Becca is a speech-language pathologist (SLP) who lives and works in New York. She told us about how she came into this field, the many things she does as an SLP, and what she does outside of work.
Backing up AAC is a big part of what we do as SLPs. It ensures that all of the progress AAC users have made using newly added/modified vocabulary isn’t lost during an update or device malfunction. We’ll give you some helpful links to make it a seamless process too!
Aided Language Stimulation, sometimes known as Aided Language Input, is a method of modeling language using an AAC device while an AAC user is observing. The purpose of it is to build communication skills using an AAC device.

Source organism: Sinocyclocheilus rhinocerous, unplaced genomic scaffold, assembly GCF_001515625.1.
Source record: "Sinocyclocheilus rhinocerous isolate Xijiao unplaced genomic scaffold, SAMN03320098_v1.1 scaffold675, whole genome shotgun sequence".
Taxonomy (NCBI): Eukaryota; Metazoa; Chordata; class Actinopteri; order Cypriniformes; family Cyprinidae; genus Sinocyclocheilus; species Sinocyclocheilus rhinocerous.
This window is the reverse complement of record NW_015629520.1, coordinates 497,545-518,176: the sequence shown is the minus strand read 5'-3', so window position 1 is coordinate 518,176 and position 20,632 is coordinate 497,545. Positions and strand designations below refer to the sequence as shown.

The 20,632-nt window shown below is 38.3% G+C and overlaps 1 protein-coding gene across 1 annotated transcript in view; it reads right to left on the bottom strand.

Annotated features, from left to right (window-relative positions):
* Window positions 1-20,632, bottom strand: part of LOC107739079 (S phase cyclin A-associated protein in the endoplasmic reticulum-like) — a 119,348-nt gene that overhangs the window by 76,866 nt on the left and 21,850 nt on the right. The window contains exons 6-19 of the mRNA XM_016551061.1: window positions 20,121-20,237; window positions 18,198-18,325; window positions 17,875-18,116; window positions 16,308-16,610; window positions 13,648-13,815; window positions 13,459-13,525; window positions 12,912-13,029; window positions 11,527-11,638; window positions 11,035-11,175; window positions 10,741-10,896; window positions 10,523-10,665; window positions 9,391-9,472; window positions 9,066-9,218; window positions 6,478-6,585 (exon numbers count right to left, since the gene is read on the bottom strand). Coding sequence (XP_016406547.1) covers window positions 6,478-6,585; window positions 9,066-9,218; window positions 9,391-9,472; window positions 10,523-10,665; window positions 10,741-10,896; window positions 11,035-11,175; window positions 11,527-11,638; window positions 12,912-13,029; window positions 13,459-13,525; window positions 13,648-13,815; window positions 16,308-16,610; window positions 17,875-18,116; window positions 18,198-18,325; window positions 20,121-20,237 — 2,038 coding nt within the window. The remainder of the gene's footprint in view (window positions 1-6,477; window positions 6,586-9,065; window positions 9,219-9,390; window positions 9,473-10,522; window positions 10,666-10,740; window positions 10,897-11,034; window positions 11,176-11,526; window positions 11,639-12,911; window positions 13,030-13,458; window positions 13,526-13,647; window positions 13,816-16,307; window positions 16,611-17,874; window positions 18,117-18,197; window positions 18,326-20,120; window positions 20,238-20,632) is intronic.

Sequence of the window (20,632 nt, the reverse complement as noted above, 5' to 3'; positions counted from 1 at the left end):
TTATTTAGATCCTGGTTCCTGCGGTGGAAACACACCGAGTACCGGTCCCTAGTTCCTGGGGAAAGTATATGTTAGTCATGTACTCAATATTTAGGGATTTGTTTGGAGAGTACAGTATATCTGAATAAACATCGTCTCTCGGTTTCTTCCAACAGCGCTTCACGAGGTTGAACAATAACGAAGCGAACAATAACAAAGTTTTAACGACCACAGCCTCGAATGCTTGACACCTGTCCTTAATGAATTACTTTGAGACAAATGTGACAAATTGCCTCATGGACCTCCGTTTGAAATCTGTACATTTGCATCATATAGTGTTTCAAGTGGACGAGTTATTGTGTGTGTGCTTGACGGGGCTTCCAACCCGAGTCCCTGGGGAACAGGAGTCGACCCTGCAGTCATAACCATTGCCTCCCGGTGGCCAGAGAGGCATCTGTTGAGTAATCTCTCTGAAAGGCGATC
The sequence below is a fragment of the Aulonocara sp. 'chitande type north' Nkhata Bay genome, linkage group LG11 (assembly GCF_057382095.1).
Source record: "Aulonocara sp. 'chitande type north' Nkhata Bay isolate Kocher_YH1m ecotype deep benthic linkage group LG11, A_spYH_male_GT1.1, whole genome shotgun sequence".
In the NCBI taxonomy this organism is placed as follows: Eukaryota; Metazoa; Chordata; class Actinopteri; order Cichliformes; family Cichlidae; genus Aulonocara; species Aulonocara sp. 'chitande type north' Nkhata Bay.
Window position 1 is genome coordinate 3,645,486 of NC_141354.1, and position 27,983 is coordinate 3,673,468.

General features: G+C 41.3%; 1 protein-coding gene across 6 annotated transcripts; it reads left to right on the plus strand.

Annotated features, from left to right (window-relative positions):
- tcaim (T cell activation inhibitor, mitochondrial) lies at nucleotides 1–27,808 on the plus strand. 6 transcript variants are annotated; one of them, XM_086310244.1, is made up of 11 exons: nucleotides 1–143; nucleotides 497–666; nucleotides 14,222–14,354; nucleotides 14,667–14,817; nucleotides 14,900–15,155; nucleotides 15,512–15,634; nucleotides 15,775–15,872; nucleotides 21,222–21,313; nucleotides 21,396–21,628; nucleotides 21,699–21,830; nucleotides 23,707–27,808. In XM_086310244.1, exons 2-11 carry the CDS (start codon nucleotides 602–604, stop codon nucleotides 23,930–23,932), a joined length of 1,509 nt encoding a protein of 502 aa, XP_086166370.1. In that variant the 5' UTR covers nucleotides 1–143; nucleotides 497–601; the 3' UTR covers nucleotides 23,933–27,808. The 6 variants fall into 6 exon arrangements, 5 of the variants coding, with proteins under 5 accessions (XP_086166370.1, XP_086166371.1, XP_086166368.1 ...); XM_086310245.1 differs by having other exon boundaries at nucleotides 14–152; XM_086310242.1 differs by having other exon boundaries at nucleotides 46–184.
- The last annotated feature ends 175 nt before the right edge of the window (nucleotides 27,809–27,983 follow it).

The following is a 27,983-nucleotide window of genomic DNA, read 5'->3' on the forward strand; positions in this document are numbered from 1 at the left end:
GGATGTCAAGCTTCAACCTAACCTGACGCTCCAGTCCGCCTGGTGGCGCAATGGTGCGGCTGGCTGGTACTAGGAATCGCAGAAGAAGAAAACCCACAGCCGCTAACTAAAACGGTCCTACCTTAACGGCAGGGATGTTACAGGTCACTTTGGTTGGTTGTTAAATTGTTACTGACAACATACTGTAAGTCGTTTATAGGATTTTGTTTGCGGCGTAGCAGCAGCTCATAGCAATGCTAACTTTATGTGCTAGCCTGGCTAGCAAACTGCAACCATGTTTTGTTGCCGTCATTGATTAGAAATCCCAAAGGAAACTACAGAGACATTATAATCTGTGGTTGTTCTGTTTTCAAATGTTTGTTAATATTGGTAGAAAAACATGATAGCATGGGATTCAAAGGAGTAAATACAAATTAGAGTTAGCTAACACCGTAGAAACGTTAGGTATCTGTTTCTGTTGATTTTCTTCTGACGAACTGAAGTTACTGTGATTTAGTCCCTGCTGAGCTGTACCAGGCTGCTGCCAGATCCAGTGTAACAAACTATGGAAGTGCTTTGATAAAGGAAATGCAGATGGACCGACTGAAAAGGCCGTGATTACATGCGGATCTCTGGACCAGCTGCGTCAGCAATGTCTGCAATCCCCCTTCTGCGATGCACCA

Communication boards are considered a form of low tech AAC. They can be used in conjunction with other AAC systems (like high tech) or in isolation. We discuss tools that you can use to make communication boards yourself, further considerations, and additional free premade options.
Research has suggested that AAC will not stop an individual from speaking. In addition to the research, this has also been evident based on our own clinical experiences. We discuss commonly shared research articles and additional AAC-related information.
Core words, fringe words, and social questions all have a place in special events and celebrations! Photos, jokes, music, and more messages are additional ways an individual can use their high tech AAC device to interact with others during the holidays, too.
Low tech, mid tech, and high tech augmentative alternative communication (AAC): a brief breakdown. In this post we will define AAC, discuss different versions of AAC, and provide clarity to some AAC terms and buzzwords. The perfect wrap up to AAC Awareness Month!